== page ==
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Theyyam - A Unique Art Form of Kerala


Theyyam or Theyyattam or Thira, practiced in North Malabar in Kerala, is one of the unique art forms of Kerala. Intertwined with Art and religion, this folk form of worship has generated a lot of interest among connoisseurs of art and culture, both in India and abroad.

Theyyam - A Unique Art Form Of Kerala


Vishnumoorthy Theyyam
Theyyam, also known as Theyyattam or Thira is a popular Hindu ritual form of worship of North Malabar in the South-West Indian state of Kerala. This ritual is predominantly practiced in the Kolathunadu area, consisting of Kasargod, Kannur districts, and some parts of Kozhikode and Wayanad districts. This ritual embraces almost all the classes and castes of the Hindu religion, and, has several thousand-year-old customs and traditions. In fact it is a form of worship, practiced by the indigenous tribal community. This form of worship is unique to Kerala in the sense that both the upper caste Brahmins and lower caste tribals share important elements in this form of worship. The Theyyam is evolved from the word Devam or God. People practicing this ritual consider Theyyam as God and they seek blessings from this Theyyam.
Theyyam Set
The legend says that festivals like Kaliyattam, Puravela, and Daivattam or Theyyam are sanctioned by Parasurama to the people of North Malabar region. According to the belief, he had assigned the responsibility of performing the Theyyam to the indigenous tribal communities like Malayar, Vannan, Velan and Panan. Theyyam is the non-Brahminical representation of Hinduism by the tribal community. These rituals often involve offerings of liquor and meat to Bhagavathy, Siva and Vishnu. Theyyam was patronized by the Nair feudal chiefs. It is an art form of Dravidians. One revolutionary thing about this ritual is that even the high caste people will have to worship the Gods coming in the form of Theyyam, and those who played the Theyyam always belonged to the lower caste. So we can say these art forms transcended the barriers of caste.

Bhagavathy or Mother God has an important place in Theyyam. Theyyam also encompasses practices like spirit-worship, ancestor-worship, hero-worship, serpent-worship, tree-worship, and animal-worship among others. Worship of Goddesses of disease and Gramadevata is also present in Theyyam rituals. Other than these, there are many folk Gods and Goddesses. Goddesses are known as Bhagavathy, who is a unified form three principal Goddesses, Saraswathi, Lakshmi and Durga.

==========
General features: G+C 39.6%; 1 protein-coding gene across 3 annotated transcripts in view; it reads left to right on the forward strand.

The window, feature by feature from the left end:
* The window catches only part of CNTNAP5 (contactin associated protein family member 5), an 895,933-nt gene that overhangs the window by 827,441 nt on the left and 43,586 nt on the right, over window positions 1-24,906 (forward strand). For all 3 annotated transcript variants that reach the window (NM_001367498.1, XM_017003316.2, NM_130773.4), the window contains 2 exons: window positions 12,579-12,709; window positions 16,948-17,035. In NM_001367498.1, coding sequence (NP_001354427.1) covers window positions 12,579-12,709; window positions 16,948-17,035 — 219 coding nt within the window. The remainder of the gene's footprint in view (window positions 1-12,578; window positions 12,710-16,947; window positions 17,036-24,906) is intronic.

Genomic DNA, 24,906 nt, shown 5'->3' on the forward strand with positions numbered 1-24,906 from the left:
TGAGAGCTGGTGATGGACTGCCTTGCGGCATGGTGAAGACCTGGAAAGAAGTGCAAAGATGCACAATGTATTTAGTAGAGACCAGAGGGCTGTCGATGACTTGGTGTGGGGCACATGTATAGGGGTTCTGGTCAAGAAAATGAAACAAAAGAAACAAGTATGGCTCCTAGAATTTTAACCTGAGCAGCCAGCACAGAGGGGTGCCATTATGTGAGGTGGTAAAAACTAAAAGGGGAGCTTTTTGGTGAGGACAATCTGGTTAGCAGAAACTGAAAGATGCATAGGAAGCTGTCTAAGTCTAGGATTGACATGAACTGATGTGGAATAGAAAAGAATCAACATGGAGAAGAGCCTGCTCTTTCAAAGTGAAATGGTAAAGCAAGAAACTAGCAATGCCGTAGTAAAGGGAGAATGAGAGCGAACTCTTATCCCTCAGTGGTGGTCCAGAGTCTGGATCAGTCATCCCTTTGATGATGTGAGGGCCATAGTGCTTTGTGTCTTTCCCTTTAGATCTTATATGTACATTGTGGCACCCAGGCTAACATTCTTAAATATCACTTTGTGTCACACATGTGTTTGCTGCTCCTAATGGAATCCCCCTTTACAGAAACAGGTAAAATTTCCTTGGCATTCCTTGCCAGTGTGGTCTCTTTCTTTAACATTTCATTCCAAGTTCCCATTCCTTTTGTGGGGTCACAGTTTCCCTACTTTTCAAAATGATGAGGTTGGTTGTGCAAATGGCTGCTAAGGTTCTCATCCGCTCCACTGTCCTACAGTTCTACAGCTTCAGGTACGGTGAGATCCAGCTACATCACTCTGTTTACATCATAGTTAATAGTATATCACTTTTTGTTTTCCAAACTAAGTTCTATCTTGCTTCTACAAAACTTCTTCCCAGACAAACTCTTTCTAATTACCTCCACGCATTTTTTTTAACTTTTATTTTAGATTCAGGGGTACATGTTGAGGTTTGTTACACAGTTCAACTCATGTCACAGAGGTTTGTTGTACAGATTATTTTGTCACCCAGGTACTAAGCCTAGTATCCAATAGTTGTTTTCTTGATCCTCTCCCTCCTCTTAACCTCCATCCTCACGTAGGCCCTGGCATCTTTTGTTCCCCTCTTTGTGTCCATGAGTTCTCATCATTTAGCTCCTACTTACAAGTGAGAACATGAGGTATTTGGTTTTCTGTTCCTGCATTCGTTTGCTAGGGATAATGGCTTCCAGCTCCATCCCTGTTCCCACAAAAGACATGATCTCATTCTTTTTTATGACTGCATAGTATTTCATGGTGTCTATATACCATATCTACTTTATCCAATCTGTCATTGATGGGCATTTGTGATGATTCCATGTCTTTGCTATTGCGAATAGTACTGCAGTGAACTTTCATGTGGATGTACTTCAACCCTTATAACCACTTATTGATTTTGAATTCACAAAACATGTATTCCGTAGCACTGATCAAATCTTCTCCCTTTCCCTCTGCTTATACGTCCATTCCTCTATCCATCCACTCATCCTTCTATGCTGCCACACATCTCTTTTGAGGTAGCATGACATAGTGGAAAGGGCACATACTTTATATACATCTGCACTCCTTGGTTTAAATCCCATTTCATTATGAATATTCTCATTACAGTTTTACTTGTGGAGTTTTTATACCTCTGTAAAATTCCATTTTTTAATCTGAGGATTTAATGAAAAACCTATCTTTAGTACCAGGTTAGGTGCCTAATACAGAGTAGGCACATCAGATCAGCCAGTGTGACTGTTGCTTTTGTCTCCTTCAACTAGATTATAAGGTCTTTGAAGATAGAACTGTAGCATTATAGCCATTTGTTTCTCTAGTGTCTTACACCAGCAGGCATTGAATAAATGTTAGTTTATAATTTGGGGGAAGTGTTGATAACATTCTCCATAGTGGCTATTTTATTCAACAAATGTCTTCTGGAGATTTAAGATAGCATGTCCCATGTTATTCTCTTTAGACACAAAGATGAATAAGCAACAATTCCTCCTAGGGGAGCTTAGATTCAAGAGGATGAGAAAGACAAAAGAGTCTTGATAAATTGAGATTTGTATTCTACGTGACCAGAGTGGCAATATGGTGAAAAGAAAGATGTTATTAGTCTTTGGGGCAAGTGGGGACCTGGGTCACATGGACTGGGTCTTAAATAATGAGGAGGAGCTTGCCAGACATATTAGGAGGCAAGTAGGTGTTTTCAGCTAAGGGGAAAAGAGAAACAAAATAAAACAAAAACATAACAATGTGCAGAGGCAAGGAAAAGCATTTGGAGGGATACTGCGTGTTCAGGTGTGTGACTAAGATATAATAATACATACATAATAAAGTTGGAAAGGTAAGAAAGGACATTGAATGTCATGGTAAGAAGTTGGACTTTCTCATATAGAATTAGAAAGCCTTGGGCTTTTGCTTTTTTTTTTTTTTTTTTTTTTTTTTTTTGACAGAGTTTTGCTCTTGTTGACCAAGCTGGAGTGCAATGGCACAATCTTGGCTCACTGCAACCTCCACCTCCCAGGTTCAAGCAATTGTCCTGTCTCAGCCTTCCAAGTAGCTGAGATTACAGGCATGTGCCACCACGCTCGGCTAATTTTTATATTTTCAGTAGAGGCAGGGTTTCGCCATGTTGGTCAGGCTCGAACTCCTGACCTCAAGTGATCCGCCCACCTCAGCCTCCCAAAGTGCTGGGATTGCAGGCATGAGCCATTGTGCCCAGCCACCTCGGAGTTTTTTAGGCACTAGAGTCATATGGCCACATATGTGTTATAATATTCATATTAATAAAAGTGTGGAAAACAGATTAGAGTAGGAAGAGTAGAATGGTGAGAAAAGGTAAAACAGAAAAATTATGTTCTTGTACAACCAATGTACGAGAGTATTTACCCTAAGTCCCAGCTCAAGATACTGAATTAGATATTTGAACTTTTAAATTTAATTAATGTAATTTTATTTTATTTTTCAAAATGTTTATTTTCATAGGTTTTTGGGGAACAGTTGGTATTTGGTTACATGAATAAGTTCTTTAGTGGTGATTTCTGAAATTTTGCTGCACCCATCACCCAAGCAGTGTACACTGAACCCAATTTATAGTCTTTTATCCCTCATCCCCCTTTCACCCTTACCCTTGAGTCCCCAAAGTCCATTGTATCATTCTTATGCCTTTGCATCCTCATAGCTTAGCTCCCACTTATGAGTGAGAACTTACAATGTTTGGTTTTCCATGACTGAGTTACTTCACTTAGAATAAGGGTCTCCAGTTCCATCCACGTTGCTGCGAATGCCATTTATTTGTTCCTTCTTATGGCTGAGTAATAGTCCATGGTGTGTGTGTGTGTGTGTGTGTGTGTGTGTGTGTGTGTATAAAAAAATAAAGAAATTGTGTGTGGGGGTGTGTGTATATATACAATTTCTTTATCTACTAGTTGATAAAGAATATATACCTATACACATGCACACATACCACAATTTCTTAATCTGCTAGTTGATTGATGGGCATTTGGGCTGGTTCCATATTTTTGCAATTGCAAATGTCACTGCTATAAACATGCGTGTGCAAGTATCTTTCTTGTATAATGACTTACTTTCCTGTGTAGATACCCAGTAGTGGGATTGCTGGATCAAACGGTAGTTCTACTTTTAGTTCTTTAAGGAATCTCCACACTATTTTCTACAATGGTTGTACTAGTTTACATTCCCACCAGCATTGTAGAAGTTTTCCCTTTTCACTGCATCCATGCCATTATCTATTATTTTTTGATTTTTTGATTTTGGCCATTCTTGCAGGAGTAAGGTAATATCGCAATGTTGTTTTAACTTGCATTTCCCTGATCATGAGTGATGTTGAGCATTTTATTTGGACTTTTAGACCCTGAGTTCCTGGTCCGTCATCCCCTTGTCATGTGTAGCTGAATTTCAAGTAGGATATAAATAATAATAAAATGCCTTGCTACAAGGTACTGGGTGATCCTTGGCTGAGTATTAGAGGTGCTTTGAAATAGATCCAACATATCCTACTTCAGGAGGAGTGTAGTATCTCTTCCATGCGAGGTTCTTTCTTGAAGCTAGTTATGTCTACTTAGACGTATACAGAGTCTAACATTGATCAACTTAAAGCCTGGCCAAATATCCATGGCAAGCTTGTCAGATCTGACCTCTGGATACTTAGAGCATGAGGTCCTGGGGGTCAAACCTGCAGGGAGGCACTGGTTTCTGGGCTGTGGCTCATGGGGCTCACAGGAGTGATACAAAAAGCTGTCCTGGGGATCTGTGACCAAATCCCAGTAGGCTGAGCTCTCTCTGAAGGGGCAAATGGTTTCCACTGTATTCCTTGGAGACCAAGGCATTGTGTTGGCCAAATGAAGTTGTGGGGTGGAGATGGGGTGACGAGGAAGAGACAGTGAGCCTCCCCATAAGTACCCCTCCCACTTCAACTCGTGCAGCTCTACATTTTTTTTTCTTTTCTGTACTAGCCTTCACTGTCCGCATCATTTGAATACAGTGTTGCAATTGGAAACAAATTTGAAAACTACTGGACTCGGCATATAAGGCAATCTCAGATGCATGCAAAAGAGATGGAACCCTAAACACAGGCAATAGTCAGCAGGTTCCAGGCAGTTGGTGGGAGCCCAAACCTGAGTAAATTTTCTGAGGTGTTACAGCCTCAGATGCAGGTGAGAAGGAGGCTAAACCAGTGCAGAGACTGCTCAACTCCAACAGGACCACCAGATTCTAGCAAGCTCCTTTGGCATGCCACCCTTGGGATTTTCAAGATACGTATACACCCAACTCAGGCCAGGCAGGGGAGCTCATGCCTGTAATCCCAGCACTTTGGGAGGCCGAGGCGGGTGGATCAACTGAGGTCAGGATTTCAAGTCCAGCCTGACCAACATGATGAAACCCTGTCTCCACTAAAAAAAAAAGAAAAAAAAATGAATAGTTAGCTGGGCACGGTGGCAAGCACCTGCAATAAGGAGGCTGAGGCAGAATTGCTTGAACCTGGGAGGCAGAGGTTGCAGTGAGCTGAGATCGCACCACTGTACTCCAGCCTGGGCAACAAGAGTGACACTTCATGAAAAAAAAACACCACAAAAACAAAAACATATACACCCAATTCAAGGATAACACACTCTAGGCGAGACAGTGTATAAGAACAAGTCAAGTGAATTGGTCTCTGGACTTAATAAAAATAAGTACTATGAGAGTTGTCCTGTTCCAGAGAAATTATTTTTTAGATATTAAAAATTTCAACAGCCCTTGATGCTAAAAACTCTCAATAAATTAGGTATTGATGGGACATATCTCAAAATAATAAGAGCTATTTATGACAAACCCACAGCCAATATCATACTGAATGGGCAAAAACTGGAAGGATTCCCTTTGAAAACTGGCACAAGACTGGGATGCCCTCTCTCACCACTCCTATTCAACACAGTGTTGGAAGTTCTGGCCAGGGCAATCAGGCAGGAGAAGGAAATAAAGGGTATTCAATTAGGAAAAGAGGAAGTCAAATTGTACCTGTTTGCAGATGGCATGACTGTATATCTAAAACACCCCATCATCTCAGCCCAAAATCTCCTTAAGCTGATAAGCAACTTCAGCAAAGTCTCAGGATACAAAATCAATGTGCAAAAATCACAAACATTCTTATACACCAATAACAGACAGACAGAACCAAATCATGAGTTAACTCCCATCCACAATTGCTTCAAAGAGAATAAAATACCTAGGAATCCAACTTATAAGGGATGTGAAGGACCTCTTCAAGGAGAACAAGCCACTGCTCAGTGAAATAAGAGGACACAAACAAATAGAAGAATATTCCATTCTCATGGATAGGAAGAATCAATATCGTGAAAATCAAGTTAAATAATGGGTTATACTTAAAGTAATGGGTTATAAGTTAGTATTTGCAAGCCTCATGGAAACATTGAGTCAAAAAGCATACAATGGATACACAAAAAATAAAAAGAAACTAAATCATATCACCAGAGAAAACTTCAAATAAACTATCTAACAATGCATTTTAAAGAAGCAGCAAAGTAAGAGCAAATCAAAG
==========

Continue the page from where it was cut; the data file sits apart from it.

Elements of major branches of mainstream Hinduism like Shaktism, Vaishnavism and Shaivism could be seen in the cult of Theyyam. Blood offering is seen in some sub-cult centres. Usually cocks are sacrificed to propitiate Theyyam dieties.

Since Vaishnavism doesn't have much influence in Hinduism in Kerala, not many Vaishnavite dieties are found in Theyyam. Principal Vaishnavite dieties of Theyyam are Vishnumoorthy and Daivathar. Worship of spirits, ancestors, heroes and animals come under Shaivism or Shaktism categories.

Nambiar and Ezhava communities were major patrons of Theyyam. Every Tharavadu used to have its own Theyyam. Brahmins and Nairs were not authorised to participate in the Theyyam performances as the right to this belonged to the tribal communities. Yet they established shrines and Kavus for Theyyams dieties where non-sattvic rituals and customs are practiced. Goddesses like Chamundeswari, Rakteswari, Kurathi and Someswari, and gods like Vishnumoorthy are worshipped in household shrines. Rituals in these shrines were different from that of Brahminical temples.

Theyyam is performed in an open theatre. There will be no stages or curtain or any such traditional arrangements.

Various types of Theyyams


There are many different forms practiced in the North Malabar. Some of them are given below.
Guligan Theyyam, Vishnumoorthy, Sree Muthappan Theyyam, Sree Muthappan Theyyam, Marapuli, Kandapuli, Pulimaruthan, Karinthiri Nair, Puthiya Bhagavathy, Kuttikol Thamburatti Theyyam, Elayor Theyyam, Muthur Theyyam, Chuzhali Bhagavathy, Vannathan, Kannangat Bhagavathy, Kodoth Chamundi, Agni Kandakarnan, Moovalamkuzhi Chamundi, Palot Daivam, Dandinganath Bhagavathy, Vannathan, Kannangat Bhagavathy, Kodoth Chamundi, Agni Kandakarnan, Moovalamkuzhi , Chamundi, Palot Daivam, Dandinganath Bhagavathy, Padamadakki Bhagavathy, Manakkott Amma, Karim Chamundi, Muthala Theyyam, Elleduth Bhagavathy, Adukunnath Bhagavathy, Narambil Bhagavathy, Chembilot Bhagavathy, Kuttichathan, Pulichon, Vellarangara Bhagavathy, Mayyakkal Bhagavathy, Koroth Naga Bhagavathy, Padinhare Chamundi, Vettakorumakan.

In some Kavus the Theyyam festival is conducted once in 12 or more years. These kinds of festivals are known as Perumkaliyattam. In 2008, Perumkaliyattams were celebrated in Ramanthali Muchilot Kavu, Kalayikode Muchilot Kavu and Mandur Padinjatta Thiruvarkat Bhagavathy Temple.


Attachments

  • Vishnumoorthy Theyyam (4400-121825-Vishnumoorthy-Theyyam.bmp)
  • Theyyam Set (4400-121826-theyyam1.bmp)
  • Theyyam (4400-121827-Theyyam.bmp)
  • Theyyam1 (4400-121828-Theyyam2.bmp)
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